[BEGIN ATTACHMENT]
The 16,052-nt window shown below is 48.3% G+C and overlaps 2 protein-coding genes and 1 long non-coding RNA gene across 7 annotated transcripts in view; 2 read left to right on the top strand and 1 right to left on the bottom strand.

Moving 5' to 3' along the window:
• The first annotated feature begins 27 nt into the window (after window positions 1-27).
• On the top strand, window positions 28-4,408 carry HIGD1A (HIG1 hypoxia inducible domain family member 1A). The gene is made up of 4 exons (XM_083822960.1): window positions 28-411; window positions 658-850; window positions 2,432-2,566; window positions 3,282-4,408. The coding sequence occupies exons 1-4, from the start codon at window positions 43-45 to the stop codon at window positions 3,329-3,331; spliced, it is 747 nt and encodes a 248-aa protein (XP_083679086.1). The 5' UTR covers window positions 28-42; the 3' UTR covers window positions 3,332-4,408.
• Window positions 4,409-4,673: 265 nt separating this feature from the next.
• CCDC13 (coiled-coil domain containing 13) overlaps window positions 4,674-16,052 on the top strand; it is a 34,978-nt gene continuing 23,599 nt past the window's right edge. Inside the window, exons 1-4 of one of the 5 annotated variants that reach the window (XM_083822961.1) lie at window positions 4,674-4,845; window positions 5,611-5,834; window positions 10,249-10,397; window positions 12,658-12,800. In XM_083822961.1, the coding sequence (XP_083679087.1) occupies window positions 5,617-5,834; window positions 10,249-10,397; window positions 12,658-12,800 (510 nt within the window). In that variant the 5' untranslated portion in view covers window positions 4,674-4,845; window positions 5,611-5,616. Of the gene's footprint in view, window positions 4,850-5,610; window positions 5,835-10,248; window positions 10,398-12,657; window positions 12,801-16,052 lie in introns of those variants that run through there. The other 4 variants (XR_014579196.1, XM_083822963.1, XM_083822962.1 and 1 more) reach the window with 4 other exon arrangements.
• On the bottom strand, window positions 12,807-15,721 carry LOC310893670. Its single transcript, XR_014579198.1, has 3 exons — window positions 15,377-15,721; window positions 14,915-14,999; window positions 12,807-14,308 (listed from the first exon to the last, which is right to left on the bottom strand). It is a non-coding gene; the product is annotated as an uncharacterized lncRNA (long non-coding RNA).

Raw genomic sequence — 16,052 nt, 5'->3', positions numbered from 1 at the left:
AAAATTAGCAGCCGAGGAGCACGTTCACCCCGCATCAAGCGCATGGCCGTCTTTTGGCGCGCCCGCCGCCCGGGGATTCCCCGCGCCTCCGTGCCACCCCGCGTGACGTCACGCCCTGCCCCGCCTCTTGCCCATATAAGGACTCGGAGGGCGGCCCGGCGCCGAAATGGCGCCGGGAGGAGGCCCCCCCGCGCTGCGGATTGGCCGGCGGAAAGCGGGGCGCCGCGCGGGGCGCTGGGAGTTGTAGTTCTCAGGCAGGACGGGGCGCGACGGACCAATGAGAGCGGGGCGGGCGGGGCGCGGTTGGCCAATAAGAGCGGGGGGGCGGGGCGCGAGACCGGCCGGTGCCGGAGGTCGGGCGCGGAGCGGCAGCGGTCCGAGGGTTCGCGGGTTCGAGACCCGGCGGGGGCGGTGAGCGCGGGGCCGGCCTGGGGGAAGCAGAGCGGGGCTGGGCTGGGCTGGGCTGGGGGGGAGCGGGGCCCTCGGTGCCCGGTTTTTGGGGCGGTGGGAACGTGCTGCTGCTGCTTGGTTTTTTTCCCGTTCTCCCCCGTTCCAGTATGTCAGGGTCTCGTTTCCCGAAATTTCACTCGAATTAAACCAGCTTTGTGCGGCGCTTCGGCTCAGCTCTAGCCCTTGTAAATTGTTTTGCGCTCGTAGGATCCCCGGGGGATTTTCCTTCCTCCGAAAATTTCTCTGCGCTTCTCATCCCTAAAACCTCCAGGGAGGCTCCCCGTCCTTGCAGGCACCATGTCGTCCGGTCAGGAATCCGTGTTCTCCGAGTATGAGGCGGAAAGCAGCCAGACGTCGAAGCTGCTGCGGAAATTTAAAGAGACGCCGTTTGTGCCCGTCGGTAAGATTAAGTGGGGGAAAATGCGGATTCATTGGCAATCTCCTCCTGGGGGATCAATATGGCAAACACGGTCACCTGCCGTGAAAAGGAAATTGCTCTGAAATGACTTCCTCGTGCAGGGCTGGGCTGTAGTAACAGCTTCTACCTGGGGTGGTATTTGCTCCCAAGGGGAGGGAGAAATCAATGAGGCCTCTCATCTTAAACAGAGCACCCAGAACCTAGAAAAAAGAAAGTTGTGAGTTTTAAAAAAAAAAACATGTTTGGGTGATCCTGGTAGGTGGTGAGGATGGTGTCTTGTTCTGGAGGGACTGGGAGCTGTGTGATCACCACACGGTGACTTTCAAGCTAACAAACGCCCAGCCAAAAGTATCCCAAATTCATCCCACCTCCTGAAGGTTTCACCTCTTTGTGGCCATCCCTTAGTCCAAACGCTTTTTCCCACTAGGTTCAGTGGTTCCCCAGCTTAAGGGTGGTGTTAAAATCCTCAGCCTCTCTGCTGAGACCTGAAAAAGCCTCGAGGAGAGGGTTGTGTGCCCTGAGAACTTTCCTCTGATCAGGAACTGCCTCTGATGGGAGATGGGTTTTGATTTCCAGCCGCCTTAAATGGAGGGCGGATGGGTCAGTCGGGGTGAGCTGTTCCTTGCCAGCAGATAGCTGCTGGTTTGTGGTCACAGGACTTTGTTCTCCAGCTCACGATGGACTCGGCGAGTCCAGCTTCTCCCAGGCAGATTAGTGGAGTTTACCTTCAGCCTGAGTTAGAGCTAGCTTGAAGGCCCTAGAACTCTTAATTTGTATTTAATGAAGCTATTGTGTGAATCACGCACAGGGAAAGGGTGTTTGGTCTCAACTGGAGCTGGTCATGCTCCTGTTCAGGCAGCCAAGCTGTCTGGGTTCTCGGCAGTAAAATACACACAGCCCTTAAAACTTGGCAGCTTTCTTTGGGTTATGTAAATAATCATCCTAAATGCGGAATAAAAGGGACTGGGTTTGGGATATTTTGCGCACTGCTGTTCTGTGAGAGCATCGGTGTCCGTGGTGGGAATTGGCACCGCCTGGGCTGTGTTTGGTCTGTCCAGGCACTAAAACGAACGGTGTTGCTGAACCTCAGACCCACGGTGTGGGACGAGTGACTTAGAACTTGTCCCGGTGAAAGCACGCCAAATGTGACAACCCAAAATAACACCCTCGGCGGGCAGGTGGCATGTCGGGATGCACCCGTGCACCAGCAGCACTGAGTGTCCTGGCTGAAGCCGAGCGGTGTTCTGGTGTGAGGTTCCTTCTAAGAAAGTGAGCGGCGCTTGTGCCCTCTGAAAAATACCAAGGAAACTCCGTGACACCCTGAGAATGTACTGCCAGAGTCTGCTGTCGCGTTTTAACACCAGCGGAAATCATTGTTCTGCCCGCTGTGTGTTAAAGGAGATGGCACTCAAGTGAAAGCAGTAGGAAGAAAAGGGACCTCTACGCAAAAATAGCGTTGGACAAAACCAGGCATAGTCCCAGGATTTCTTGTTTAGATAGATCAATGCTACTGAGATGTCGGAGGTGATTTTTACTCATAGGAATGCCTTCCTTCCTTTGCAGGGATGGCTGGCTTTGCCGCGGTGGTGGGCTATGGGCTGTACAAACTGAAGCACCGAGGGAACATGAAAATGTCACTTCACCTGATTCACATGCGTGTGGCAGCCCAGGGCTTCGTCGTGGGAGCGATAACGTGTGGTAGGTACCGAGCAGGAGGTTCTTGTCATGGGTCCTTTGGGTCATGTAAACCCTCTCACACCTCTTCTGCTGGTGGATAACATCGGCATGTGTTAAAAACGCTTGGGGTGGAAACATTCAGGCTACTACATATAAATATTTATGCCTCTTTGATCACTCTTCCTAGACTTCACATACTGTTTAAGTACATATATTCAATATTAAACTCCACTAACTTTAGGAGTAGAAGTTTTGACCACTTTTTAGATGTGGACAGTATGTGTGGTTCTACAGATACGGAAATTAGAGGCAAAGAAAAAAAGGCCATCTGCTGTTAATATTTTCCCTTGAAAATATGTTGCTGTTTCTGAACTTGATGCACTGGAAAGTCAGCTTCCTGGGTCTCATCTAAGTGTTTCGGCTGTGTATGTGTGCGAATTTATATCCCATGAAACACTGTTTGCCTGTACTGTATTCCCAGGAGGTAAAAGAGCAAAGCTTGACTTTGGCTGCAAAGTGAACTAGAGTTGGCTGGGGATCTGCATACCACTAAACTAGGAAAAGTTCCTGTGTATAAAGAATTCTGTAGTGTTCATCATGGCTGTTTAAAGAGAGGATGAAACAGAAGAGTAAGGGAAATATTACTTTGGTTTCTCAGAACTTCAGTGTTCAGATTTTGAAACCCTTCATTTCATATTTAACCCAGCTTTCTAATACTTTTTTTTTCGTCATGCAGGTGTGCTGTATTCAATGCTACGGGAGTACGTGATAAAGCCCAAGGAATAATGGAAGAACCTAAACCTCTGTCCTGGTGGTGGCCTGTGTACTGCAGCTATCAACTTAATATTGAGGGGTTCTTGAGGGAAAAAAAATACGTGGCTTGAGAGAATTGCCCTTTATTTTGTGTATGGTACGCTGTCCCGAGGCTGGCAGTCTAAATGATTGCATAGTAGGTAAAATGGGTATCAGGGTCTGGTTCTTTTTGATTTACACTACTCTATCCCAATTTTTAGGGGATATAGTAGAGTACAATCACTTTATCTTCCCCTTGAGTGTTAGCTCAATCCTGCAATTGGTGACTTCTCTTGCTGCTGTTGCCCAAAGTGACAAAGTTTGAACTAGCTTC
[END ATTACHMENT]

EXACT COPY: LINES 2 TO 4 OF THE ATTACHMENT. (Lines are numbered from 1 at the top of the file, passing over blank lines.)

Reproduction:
Moving 5' to 3' along the window:
• The first annotated feature begins 27 nt into the window (after window positions 1-27).
• On the top strand, window positions 28-4,408 carry HIGD1A (HIG1 hypoxia inducible domain family member 1A). The gene is made up of 4 exons (XM_083822960.1): window positions 28-411; window positions 658-850; window positions 2,432-2,566; window positions 3,282-4,408. The coding sequence occupies exons 1-4, from the start codon at window positions 43-45 to the stop codon at window positions 3,329-3,331; spliced, it is 747 nt and encodes a 248-aa protein (XP_083679086.1). The 5' UTR covers window positions 28-42; the 3' UTR covers window positions 3,332-4,408.